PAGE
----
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Re: [Synoptic-L] Narrative Structure of Mark

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  • Mark Goodacre
    ... Thanks for this. After reading the piece, I remain wary of chiastic theories of the Gospels for the following reasons: (1) The old problem that it is
    Message 1 of 4 , Jul 9, 1999
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      On 8 Jul 99, at 21:36, Jeffrey Krantz wrote:

      > Mark, I believe has laid the gospel out in an extended "concentric
      > parallelism" (Joanna Dewey's term, though I've not seen her apply it
      > this
      > way) or chiasm that pairs segments of narrative throughout the text.

      Thanks for this. After reading the piece, I remain wary of chiastic
      theories of the Gospels for the following reasons:

      (1) The old problem that it is surprising that no-one has spotted this
      before and that, if so, Mark has failed in what he was attempting to do.

      (2) The parallels between Greek expressions are entirely what one
      would expect in taking any two sections from the Gospel at random.
      I once did a test not on a chiastic theory but on Aileen Guilding's
      lectionary theory of John (in Chapter 6 of my Oxford M.Phil. thesis)
      in which I took a random selection of passages and actually found
      more, not less, correspondences than she had in her carefully worked-
      out pattern, and this in spite of her claims that "This cannot be
      accidental" etc.

      (3) Michael Goulder once argued strongly for a chiastic structure in
      Luke's Central Section (1957?) with correspondences in the Greek
      etc. only to abandon the theory not long afterwards. This similarly
      reinforces the gut feeling that theories like this are pictures in the fire.

      (4) More specifically, I am concerned about the unevenness of the
      scheme here proposed. Sometimes one part of a pair follows on
      straight away from one part of another pair and sometimes there are
      large gaps left unaccounted for. Most clearly, there is a problem with
      ABC all covering just Mark 1.4-13 where C'B'A' is comprised of
      12.13-27, 15.33-39 and 16.1-8.

      (5) Similarly, some of the links are inevitably strained. For example,
      re. pair F:

      > Were their presences at the beginning and end of the gospel not enough
      > to tie them together as matching characters, the fact that the death
      > of one is mirrored by the reader's first encounter with the other
      > should suffice.

      I think that the parallel between "death" and "reader's first encounter"
      is not strong.

      (6) The theory requires one to accept that the earliest version of the
      Gospel = Secret Mark, a matter that is not of course consensus.

      Mark
      --------------------------------------
      Dr Mark Goodacre mailto:M.S.Goodacre@...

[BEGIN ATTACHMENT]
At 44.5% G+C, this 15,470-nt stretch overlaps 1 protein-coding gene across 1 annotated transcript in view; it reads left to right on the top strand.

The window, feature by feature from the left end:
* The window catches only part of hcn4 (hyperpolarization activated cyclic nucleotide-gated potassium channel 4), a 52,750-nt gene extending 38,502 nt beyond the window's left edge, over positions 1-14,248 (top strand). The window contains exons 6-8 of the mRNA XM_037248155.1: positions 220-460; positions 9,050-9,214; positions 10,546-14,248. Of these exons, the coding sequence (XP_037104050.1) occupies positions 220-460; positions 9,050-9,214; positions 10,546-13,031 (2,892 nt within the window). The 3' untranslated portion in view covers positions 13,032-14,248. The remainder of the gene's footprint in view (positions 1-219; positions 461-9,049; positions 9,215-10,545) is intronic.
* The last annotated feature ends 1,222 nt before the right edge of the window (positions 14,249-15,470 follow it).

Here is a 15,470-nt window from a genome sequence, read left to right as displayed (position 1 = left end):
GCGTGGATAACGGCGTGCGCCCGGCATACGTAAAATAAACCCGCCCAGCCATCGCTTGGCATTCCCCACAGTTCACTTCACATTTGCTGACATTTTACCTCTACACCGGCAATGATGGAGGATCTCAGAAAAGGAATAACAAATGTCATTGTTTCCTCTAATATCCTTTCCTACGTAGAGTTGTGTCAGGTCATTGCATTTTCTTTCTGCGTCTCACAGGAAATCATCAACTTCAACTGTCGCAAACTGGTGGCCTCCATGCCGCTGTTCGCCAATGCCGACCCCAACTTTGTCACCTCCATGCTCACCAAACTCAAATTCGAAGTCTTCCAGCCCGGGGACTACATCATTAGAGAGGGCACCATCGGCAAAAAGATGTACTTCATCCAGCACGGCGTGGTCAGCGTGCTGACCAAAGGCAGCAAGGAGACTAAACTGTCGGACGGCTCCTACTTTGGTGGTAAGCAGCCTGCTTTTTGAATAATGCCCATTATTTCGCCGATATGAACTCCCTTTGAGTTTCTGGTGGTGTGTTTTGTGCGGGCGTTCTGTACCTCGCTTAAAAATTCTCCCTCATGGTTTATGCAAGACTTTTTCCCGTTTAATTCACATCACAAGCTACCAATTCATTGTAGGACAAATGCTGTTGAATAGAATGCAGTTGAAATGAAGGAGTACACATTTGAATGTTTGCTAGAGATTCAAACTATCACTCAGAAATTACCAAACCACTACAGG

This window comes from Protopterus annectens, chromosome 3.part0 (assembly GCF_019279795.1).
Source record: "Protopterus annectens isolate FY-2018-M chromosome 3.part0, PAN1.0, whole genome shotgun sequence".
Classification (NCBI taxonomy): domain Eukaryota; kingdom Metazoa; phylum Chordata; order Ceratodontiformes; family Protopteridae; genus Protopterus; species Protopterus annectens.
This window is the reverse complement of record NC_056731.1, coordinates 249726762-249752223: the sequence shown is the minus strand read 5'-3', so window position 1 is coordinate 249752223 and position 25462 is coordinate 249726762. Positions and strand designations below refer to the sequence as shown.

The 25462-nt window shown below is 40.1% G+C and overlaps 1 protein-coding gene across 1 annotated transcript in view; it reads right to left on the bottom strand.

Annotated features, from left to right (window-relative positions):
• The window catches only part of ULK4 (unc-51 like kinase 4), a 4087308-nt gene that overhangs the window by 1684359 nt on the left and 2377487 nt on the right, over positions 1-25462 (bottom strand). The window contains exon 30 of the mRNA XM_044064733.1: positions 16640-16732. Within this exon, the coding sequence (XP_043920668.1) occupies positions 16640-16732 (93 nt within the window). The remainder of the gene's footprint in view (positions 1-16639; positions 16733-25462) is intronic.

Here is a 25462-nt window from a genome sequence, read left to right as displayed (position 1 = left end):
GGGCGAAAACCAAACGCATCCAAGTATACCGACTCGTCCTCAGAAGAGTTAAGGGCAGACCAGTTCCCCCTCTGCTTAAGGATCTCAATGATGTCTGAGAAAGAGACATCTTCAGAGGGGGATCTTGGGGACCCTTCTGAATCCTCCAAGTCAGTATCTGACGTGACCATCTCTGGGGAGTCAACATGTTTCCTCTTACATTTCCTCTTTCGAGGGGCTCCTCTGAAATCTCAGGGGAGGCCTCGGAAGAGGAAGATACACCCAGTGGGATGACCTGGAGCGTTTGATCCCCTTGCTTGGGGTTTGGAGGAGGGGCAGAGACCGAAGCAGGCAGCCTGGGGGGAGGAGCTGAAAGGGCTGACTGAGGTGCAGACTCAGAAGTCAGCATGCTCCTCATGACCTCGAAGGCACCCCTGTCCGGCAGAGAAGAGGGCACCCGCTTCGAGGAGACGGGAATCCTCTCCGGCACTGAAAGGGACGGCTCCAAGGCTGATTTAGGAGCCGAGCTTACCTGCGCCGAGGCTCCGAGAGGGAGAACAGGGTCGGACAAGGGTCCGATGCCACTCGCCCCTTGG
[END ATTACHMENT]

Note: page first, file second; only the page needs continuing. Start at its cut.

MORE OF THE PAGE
Dept of Theology tel: +44 121 414 7512
      University of Birmingham fax: +44 121 414 6866
      Birmingham B15 2TT United Kingdom

      http://www.bham.ac.uk/theology/goodacre
      New Testament Web Resources
      Mark Without Q
      Aseneth Home Page
    • Jim Deardorff
      ... Mark, Your points (2)-(6) to Jeffrey Krantz seemed very strong and sufficient. Hence it is your point (1) above I d like to discuss briefly. If there is a
      Message 2 of 4 , Jul 9, 1999
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        At 10:55 AM 7/9/99 GMT, Mark Goodacre wrote:

        >Thanks for this. After reading the piece, I remain wary of chiastic
        >theories of the Gospels for the following reasons:
        >
        >(1) The old problem that it is surprising that no-one has spotted this
        >before and that, if so, Mark has failed in what he was attempting to do.

        Mark,

        Your points (2)-(6) to Jeffrey Krantz seemed very strong and sufficient.
        Hence it is your point (1) above I'd like to discuss briefly. If there is a
        very strong reason why past NT literature has not reported on what may seem
        to certain investigators to be an obvious point, then (1) does not hold.

        The example I have in mind is one of the arguments favoring Mark being
        secondary to Matthew: it was Matthew's anti-gentile statements that provided
        the chief impetus for AMk, in Rome, to write his gospel. In so doing, AMk
        not only removed these anti-gentile irritants, but retaliated in kind by
        portraying the Jewish disciples and friends of Jesus as being extra dumb,
        discourteous and fearful. This is nasty business that hardly any NT journal
        editor would want to have published in his journal, nor book publisher would
        wish to have pubished within his line of books. They would no more want this
        than the 19th-century theologians wanted to face up to the full implications
        of the Augustinian tradition; thus, primacy of Mark was much to be preferred.

        However, no such strong reason of theological commitment exists for NT
        scholarship to have avoided earlier reporting of Jeffrey Krantz's
        argumentation, so your point (1) may still be relevant there.

        Jim Deardorff
        Corvallis, Oregon
        E-mail: deardorj@...
        Home page: http://www.proaxis.com/~deardorj/index.htm
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